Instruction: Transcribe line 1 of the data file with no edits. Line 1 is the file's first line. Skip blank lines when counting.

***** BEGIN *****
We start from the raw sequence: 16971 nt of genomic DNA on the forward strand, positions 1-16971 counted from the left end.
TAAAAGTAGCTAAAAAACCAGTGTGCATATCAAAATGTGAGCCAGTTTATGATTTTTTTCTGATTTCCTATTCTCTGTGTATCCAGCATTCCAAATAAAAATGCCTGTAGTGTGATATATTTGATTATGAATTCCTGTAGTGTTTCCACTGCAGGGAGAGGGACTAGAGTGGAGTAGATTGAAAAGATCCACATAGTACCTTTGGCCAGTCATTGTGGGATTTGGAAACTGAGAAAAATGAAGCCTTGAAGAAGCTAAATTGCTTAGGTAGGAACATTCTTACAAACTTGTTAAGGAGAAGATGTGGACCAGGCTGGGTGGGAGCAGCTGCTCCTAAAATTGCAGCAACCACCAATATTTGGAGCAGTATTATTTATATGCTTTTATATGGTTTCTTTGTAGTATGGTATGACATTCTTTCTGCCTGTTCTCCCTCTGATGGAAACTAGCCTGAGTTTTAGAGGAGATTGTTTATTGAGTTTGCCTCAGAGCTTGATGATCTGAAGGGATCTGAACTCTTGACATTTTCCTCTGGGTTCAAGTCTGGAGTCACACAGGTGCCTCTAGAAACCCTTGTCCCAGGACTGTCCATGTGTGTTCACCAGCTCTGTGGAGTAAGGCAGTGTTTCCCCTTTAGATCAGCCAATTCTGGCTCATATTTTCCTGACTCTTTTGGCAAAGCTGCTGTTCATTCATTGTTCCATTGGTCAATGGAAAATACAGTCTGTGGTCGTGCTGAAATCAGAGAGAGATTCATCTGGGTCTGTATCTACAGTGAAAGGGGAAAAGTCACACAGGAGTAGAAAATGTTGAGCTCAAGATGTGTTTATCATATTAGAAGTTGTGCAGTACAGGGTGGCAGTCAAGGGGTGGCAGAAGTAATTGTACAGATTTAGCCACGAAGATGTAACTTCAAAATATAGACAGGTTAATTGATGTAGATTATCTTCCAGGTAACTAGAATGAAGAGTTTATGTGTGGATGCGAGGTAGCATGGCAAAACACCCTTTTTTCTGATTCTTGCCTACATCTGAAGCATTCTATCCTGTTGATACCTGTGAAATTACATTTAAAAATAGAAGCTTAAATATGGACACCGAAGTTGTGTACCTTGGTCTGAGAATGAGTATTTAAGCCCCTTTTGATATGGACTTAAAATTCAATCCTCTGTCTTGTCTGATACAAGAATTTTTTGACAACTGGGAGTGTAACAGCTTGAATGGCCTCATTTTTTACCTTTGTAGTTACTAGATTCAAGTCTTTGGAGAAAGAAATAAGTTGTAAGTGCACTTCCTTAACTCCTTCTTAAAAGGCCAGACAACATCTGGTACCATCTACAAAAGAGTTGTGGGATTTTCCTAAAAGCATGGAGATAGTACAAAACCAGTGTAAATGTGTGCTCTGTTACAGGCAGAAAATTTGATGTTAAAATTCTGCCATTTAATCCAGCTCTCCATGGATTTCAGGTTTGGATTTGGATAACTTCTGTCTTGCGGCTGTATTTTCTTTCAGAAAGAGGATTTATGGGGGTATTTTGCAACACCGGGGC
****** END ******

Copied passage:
We start from the raw sequence: 16971 nt of genomic DNA on the forward strand, positions 1-16971 counted from the left end.